Based on trailers and marketing, you might think The Internship is just Hollywood product placement run amok. Fortunately, the buddy comedy, despite the very visible brand awareness, is hardly about the online search giant Google or really much of anything of substance at all. Unfortunately, the film around the online brand is a long, awkward, only occasionally amusing, mostly embarrassing effort, not unlike many actual internships.
Based on an idea and co-written by star Vince Vaughn, teaming up once again with Owen Wilson, director Shawn Levy meanders through the comedy, wasting the talents of his cast, trying desperately to recreate the wacky adventures of Wedding Crashers in this watered down fare (think "Google Crashers"). Vaughn riffs, references, and tries to recreate the nostalgia of '80s workplace comedies around a twenty-first century setting yet stumbles at every turn. He and Wilson go on long, misinformed diatribes based on their tried and true salesmen techniques but are surprised when everyone uses Google on their phones to prove their points wrong. This is one example of many running jokes that go on and on.
Levy squanders what little premise there is and the talented cast. Google's campus seems like a playground of comic potential but all the jokes and the script in general are so blandly conventional and formulaic. The film could have been set anywhere. The fact that it's set at Google makes its jokes slightly timelier if still unfunny with its Hunger Games style competitions and pop culture references. Levy even casts Max Minghella as a cringe worthy bully type villain with zero redeeming qualities or any sense of humour.
The biggest sin is Rose Byrne. She's criminally saddled to a nothing romance with Wilson. Her talents are wasted with speeches about how she's worked her personal life away and having a husband and family will never happen for her, despite her being only thirty (apparently "over the hill"), impossibly beautiful, and having a successful career.
The portrayal of Google is very generic. Shot on its campus, there seems to be four random employees walking around in a sea of interns who compete in ridiculous challenges (including a game of Quidditch). It's hard to believe Google would approve of a script that ill defines its business and technology as a whole and so poorly. The product placement and plotting around Google's work culture would be offensive if they weren't so forgettable.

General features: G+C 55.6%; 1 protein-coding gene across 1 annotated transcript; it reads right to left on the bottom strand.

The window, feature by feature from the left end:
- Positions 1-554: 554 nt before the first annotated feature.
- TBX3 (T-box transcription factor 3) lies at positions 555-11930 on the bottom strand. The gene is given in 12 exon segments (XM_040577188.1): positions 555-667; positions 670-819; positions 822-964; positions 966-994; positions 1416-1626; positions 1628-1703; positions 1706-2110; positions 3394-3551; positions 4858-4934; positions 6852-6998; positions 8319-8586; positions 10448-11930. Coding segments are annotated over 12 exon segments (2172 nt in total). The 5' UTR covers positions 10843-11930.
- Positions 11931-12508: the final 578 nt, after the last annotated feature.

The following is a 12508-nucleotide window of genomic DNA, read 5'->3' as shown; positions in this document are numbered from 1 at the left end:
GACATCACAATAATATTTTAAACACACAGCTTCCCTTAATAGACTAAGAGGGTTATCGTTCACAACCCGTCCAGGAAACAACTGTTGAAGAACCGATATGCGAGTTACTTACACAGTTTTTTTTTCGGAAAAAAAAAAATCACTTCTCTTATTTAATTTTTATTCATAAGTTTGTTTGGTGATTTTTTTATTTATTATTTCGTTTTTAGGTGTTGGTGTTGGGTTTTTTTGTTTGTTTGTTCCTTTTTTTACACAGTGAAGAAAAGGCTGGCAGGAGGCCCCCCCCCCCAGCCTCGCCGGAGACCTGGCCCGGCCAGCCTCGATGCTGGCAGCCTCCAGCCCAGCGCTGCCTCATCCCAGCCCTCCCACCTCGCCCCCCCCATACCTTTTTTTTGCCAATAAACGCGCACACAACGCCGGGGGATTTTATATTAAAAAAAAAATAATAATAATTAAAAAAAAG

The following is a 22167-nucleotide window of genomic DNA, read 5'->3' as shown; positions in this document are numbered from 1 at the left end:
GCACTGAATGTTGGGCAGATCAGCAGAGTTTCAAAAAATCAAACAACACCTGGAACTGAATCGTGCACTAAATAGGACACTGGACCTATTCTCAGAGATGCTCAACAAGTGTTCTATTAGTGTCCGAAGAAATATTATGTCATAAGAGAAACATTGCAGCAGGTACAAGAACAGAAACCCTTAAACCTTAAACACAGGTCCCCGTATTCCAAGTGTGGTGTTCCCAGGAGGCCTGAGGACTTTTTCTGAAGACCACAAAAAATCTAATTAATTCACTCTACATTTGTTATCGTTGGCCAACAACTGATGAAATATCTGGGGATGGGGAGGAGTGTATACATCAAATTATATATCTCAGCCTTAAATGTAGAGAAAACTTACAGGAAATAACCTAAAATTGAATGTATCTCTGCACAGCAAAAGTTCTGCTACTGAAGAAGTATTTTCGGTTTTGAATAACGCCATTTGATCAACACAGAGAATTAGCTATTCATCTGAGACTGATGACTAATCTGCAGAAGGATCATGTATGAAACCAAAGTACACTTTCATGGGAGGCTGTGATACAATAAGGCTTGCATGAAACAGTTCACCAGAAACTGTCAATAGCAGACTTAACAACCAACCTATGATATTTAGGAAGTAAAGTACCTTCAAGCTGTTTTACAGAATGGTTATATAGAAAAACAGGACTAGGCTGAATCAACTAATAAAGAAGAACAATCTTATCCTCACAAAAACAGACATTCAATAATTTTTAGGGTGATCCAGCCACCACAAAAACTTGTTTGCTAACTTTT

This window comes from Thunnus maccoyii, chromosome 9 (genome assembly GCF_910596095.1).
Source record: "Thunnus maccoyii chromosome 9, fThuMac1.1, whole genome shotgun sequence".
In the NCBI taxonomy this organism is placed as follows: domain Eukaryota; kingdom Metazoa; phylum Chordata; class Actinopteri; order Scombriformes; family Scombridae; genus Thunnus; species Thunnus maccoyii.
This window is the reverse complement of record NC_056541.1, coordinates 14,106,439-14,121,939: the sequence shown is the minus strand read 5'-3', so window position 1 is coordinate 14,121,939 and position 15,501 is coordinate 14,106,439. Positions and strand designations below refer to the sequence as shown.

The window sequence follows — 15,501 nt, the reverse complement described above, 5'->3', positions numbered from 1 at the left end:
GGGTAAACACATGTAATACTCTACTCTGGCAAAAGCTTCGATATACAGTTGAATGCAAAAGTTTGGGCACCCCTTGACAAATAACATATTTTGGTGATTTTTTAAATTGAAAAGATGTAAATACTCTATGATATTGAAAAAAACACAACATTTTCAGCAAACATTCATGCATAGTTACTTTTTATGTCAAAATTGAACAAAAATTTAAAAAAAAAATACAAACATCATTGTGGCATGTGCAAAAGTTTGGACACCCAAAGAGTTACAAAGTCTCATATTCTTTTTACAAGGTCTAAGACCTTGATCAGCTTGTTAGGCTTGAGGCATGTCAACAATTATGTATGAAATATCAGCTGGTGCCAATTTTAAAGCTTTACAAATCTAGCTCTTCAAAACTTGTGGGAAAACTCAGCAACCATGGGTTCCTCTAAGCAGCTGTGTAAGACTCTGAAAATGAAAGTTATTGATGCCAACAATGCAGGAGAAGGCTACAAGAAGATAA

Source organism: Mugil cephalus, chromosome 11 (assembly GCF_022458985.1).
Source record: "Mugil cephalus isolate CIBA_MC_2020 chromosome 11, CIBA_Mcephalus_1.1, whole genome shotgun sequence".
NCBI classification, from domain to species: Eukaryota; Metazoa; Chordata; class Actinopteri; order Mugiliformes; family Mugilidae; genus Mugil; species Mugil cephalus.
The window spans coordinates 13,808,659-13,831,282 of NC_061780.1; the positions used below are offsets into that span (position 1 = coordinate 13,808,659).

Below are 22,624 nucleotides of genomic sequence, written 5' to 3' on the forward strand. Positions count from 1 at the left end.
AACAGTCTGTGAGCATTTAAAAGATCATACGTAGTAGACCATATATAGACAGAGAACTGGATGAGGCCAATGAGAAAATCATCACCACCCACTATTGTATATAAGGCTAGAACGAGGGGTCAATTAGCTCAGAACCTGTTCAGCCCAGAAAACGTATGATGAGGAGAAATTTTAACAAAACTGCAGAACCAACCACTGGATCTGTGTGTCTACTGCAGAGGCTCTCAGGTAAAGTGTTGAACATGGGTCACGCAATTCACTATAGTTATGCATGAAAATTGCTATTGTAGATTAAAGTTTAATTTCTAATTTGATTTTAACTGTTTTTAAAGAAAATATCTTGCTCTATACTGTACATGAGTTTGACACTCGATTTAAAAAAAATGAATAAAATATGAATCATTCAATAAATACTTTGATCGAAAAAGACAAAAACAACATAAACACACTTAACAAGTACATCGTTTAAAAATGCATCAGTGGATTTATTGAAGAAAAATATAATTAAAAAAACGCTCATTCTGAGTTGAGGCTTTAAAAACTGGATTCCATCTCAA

Nothing of consequence happens from scene to scene. They are constructed to let Vaughn and Wilson riff. The funniest scene takes place in a mattress store early in the film and consists almost entirely of one-liners and really has nothing to do with the rest of the film. The filmmakers have the lowest level of understanding for youth tech culture. Vaughn and Wilson show their undeniable chemistry and comedic rhythm. However, it's mostly horribly out of place and has nothing to do with their so-called internship.
The film revolves around the idea that young people are smart but lacking in experience and social skills, while older folks are out of touch but are experienced and wise. Obviously, modern work places are made of of many different kinds of people from diverse backgrounds (especially at Google) including experienced young people and savvy elders. All this mishmash of thin comedic elements culminates in a horrible series of monologues about virtue and hard work in the Google atrium as Vaughn throws pizzas at a room full of inexplicably cheering interns.
The Internship fails to be a film about anything and mostly unfunny at that. Despite a fairly likeable cast and compelling leads, it packs all the generic elements of a comedy (including a bland, forced, unnatural romance and stock characters) into a very long two hours, dragging out what little comedic drama it creates out of whole stereotypes.